A graduate of West Point, Guthrie served 14 years in the U.S. Army, first in the Reserve, then as a field artillery officer with the 101st Airborne division at Fort Campbell. After his discharge, Guthrie joined the family business in Bowling Green, Ky., Trace Die Cast, Inc., a leading supplier of aluminum castings for the automobile industry. His father had started the business with his savings and just five employees in the 1980s. Guthrie eventually became vice president. In 1998, Guthrie was elected to the state Senate, where he focused on education issues and became chairman of the Transportation Committee, helping the state develop its highway budget. Republicans expected him to eventually join the leadership ranks, but Guthrie had his sights set on Congress.

After GOP Rep. Ron Lewis announced his retirement, his longtime chief of staff, Daniel London, jumped into the race to succeed him. But leading local Republicans complained that they had rigged a succession plan: Lewis had waited until just before the filing deadline to announce his retirement, leaving little time for candidates other than London to file. London apologized and withdrew from the race. Guthrie avoided a contested primary and marshaled his resources for the contested general election.

The Democratic nominee was state Sen. David Boswell, a 30-year veteran of Kentucky politics. He ran as a conservative Democrat, and the two contenders were virtually indistinguishable on the issues. Both opposed abortion rights and supported gun ownership, and both spoke out against the massive bailout for the financial industry passed by Congress in the fall of 2008.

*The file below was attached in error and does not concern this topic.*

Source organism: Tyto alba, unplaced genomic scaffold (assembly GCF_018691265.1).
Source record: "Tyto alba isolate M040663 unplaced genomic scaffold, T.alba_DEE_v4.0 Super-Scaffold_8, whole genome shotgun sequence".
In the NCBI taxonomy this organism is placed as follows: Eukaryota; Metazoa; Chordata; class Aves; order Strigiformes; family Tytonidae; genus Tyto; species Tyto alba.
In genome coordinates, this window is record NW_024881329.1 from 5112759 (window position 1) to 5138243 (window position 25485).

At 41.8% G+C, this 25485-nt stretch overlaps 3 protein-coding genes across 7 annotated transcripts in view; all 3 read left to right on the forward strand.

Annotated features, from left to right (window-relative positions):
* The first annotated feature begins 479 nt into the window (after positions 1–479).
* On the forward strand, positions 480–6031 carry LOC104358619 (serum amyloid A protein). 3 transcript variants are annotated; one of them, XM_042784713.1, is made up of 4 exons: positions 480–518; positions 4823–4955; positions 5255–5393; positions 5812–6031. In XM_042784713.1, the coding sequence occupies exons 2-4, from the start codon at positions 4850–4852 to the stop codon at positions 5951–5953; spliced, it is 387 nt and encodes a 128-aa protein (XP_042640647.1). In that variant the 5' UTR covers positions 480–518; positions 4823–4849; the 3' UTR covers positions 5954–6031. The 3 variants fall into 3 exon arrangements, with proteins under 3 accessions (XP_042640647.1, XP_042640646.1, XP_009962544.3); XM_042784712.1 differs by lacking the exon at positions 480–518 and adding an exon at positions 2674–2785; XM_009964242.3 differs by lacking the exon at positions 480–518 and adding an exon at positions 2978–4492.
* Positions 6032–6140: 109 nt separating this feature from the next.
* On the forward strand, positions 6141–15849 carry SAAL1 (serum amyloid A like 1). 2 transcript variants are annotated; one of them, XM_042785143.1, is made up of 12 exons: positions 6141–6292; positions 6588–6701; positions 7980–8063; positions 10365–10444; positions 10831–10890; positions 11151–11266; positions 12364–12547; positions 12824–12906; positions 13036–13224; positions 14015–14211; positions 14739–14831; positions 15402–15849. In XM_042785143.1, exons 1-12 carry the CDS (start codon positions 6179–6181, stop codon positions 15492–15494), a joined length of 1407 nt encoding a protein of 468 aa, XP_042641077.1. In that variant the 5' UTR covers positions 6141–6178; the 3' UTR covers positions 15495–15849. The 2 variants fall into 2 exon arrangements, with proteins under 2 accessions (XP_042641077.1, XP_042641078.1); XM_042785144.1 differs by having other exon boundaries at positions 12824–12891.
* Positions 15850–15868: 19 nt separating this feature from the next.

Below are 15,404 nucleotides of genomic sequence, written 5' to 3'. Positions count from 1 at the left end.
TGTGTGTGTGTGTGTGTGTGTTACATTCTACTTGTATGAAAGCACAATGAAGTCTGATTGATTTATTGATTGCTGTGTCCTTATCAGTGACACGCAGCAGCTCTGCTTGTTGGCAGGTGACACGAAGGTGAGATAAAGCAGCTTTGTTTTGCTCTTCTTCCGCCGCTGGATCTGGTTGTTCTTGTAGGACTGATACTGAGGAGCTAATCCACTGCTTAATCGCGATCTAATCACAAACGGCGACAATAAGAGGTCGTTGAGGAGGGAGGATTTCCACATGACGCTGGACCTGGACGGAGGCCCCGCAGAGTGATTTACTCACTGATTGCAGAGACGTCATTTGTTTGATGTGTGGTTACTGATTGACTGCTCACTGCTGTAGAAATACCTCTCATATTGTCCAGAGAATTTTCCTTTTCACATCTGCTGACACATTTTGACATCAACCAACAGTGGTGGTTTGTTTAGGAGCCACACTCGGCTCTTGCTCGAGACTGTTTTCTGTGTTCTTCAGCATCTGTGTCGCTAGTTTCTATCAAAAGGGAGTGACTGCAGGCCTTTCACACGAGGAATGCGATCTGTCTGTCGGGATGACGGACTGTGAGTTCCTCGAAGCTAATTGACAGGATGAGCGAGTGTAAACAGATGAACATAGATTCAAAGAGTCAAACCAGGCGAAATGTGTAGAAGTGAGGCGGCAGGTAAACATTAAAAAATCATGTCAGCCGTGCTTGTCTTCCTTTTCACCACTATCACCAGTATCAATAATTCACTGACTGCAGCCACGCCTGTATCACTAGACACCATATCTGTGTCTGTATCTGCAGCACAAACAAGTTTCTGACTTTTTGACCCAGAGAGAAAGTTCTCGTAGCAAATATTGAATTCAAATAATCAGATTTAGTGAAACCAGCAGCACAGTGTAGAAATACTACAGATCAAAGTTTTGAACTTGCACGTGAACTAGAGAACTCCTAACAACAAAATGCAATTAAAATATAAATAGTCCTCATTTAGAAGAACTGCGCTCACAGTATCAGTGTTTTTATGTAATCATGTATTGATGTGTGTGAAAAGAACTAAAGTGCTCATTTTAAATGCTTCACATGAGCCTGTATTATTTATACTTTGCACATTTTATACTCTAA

National Democrats made the contest one of their top priorities of 2008. Guthrie found himself neck-and-neck with Boswell in a district that had been held by a Republican for 15 years. He ran ads tying Boswell to liberal congressional Democrats and their opposition to offshore drilling. And he emphasized his military background to the district’s sizable active and retired military population. The Democratic Congressional Campaign Committee ran an ad claiming that Trace Die Cast had sent jobs to Mexico. Former President Bill Clinton stumped for Boswell in the district; and first lady Laura Bush put in an appearance for Guthrie. Guthrie proved more adept at fundraising, with a war chest of nearly $1.3 million compared to Boswell’s $917,000. He won 53%-47%.